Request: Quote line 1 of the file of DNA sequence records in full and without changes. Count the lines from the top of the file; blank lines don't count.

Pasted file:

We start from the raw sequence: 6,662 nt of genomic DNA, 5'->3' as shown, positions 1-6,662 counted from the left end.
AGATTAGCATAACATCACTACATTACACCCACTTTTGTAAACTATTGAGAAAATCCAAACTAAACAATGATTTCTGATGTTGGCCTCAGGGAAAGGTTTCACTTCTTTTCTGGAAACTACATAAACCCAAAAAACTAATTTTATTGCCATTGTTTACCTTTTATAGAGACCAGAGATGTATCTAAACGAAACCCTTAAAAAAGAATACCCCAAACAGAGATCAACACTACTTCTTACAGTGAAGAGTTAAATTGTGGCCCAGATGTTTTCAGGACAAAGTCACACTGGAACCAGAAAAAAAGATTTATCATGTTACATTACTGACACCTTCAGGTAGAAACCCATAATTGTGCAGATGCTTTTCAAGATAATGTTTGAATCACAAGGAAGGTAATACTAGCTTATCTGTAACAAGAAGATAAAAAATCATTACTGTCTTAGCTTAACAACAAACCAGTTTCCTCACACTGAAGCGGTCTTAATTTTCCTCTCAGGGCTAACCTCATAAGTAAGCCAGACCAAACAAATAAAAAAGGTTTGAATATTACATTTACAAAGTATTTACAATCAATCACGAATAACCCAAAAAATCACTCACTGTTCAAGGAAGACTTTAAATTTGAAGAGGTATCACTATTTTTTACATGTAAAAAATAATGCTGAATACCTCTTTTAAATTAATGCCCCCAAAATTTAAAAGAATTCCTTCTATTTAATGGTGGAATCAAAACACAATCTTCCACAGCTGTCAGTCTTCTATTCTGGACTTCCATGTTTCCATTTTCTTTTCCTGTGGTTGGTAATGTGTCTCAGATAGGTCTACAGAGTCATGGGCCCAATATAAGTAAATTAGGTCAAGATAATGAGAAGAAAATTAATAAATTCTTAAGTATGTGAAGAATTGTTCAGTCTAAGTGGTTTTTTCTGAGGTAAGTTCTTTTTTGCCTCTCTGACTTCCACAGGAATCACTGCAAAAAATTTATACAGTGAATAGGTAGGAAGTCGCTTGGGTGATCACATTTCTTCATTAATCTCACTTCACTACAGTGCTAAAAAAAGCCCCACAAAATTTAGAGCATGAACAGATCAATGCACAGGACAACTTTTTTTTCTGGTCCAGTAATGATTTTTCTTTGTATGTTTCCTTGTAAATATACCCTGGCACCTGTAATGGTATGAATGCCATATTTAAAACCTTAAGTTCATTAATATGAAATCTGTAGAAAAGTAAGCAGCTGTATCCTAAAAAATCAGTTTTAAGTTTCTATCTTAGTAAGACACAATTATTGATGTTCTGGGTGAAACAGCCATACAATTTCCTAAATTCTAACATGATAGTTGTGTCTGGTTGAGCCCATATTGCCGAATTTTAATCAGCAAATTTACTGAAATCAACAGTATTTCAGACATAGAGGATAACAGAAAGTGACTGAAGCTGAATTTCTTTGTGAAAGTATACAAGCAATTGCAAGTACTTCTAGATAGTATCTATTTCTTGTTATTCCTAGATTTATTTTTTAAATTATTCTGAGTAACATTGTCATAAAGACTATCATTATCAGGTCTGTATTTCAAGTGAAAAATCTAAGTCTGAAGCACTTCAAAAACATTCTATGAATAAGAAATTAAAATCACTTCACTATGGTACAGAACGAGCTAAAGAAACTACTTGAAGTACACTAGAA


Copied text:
We start from the raw sequence: 6,662 nt of genomic DNA, 5'->3' as shown, positions 1-6,662 counted from the left end.